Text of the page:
Public confessions of despicable behavior are all the rage among the rich and famous. Tell the camera tales of drug abuse and alcoholism, preferably with tearful eyes, and all related behavior shall be forgiven.

Cyclist Lance Armstrong upped the ante when he confessed to Oprah Winfrey his life as a fraud, liar, cheat and bully who has ruined the lives of others around him.

Hey, Armstrong: Owning up to it — especially without a hint of remorse — doesn’t make it OK. You remain a fraudulent, cheating liar who bullied your friends.

Armstrong’s confession competed for attention with the bizarre saga of Notre Dame football star Manti Te’o, who told the sad tale of losing his girlfriend to leukemia even though the girlfriend never lived.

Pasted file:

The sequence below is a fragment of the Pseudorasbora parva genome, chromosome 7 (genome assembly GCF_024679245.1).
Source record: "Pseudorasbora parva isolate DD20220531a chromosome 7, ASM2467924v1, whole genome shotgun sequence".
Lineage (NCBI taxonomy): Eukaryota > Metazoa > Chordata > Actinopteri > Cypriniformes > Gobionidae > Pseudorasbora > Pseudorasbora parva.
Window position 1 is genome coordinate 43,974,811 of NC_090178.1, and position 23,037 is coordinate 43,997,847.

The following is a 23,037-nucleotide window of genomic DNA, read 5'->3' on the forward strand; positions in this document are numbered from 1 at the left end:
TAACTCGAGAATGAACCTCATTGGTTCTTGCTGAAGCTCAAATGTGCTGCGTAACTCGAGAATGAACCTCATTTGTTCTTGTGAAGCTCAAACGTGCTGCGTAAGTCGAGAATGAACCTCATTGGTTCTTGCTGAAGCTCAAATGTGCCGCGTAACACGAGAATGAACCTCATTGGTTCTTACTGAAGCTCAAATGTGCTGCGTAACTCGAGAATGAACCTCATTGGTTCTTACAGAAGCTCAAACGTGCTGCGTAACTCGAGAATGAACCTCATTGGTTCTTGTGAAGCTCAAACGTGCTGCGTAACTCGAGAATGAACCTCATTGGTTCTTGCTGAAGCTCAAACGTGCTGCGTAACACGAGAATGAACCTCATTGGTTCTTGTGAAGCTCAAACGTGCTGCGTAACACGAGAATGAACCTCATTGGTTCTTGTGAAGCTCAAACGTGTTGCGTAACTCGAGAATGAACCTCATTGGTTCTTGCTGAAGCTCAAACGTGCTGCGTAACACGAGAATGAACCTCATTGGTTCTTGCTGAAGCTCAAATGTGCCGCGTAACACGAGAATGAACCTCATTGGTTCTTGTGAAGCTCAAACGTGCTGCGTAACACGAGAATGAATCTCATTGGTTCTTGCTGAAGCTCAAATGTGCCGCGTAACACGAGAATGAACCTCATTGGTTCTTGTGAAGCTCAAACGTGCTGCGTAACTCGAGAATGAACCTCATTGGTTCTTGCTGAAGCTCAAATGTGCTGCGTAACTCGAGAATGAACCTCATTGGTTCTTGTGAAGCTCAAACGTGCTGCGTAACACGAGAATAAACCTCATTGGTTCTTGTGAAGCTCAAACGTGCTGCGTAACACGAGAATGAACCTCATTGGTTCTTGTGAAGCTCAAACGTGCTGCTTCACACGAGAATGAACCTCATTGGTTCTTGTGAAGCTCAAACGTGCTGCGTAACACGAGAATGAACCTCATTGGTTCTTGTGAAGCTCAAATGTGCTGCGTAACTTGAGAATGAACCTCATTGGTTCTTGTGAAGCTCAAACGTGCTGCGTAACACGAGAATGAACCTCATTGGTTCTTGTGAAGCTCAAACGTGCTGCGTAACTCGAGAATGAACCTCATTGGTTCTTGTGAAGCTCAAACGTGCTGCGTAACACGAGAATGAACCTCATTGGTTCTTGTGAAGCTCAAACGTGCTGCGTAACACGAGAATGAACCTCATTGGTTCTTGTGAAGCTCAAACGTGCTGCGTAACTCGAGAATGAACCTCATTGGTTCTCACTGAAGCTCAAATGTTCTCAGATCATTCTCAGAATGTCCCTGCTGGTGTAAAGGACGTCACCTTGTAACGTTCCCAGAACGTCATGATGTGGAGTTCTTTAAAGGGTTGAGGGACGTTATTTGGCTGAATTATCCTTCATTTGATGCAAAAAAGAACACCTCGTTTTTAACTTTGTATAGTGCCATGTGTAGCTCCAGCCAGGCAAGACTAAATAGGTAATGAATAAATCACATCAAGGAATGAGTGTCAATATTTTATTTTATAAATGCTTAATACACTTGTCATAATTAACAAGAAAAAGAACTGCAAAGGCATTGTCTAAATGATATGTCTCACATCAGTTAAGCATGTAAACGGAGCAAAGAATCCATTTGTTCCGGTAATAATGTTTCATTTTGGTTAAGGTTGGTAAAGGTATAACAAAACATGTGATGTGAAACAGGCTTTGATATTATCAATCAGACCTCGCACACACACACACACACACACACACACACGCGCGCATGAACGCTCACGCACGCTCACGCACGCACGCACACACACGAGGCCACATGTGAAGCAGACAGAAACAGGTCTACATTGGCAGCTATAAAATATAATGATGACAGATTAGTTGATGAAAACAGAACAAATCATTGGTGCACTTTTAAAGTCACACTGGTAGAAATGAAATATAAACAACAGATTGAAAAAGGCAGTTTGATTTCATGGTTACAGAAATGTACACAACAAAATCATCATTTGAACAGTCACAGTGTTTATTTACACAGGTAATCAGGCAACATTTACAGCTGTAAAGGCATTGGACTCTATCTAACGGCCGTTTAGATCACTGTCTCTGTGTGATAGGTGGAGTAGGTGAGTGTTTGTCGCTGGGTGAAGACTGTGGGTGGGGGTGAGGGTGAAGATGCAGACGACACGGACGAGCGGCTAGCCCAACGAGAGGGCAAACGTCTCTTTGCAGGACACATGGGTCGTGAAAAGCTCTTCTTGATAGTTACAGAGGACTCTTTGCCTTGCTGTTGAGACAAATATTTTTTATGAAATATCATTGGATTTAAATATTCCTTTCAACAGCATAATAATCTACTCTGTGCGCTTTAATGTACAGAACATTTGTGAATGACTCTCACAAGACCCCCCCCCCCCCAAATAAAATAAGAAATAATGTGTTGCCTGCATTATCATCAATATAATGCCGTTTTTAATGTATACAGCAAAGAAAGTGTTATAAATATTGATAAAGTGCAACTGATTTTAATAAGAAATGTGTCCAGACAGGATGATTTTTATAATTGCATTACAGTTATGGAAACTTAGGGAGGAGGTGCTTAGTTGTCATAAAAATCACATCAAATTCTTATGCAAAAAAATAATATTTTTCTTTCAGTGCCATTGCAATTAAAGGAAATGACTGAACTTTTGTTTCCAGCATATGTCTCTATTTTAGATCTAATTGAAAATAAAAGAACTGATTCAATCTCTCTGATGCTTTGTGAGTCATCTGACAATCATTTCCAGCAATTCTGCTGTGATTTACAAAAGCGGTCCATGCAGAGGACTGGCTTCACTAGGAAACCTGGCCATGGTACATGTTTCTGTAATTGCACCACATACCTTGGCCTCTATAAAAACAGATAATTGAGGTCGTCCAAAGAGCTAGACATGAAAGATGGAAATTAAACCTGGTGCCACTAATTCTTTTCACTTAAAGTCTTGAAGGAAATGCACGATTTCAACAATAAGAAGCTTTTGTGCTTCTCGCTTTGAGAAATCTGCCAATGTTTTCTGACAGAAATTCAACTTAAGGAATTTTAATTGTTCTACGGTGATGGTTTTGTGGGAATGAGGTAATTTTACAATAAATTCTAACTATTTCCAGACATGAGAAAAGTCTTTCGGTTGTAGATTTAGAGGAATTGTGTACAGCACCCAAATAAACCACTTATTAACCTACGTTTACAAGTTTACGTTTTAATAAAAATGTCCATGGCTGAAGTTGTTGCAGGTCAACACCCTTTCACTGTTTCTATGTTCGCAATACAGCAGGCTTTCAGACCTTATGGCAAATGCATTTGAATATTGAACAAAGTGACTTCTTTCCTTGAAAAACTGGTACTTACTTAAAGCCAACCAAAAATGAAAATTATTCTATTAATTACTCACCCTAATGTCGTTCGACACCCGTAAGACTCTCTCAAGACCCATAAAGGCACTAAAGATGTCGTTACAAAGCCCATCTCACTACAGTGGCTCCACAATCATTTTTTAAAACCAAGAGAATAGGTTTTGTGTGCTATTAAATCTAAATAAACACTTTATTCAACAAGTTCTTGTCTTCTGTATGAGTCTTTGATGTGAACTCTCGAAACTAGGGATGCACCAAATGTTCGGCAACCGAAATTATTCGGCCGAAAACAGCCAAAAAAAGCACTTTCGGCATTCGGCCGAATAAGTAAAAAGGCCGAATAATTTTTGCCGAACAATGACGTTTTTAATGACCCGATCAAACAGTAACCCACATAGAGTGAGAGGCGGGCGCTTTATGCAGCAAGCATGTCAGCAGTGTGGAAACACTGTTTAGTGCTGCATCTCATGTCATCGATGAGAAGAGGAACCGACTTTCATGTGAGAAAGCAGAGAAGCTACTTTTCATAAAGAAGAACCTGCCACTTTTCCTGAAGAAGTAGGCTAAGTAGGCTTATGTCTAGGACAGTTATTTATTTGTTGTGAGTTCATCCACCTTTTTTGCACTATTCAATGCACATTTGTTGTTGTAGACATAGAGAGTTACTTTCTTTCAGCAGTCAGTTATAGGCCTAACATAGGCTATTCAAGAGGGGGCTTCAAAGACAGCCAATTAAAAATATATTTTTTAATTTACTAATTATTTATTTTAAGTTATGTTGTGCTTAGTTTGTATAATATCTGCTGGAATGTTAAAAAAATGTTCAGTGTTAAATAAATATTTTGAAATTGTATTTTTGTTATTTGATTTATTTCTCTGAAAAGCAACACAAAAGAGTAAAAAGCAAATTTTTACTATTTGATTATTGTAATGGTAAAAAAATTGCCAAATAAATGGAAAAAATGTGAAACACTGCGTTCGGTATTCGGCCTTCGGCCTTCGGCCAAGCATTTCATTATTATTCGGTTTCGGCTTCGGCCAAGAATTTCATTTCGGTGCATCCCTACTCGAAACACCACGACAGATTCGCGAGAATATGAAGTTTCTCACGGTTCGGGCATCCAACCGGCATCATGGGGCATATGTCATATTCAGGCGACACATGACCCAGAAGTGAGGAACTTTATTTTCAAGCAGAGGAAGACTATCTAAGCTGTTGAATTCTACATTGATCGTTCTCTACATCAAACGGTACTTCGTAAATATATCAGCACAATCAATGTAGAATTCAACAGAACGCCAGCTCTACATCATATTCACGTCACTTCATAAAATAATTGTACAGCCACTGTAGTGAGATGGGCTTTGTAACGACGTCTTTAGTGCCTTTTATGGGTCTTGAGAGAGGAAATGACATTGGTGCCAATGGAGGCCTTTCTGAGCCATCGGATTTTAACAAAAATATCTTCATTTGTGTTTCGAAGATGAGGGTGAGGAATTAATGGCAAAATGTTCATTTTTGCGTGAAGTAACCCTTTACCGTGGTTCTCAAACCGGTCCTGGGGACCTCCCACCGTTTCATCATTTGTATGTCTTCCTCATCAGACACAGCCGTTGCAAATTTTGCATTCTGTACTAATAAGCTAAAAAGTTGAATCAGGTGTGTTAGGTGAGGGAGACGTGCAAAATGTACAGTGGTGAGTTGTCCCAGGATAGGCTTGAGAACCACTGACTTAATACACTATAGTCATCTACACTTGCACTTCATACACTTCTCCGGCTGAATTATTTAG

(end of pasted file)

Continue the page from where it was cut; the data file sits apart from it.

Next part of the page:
Arnold Schwarzenegger and Tiger Woods cheated on their wives. Penn State’s Jerry Sandusky sexually assaulted numerous boys. Lindsay Lohan stole jewelry, fell out of her sundress on stage and drove drunk.

Google “celebrity scandals” and an endless array of stories appear. Famous people are human. Often, though not always, a fall from grace has the amazing ability to revive a stagnating career.


Poor behavior of the rich and famous, coupled with the NFL’s unmerciful rejection of Tim Tebow — a successful young quarterback with a talent for flaunting ostensibly good behavior — creates a dilemma for parents.

Society must rethink how it chooses heroes. Stop confusing trophies, medals, fortune and fame with character. Good character isn’t accomplishment. It’s the way we treat the people around us.

— The Gazette,

Colorado Springs, Colo., Jan. 20

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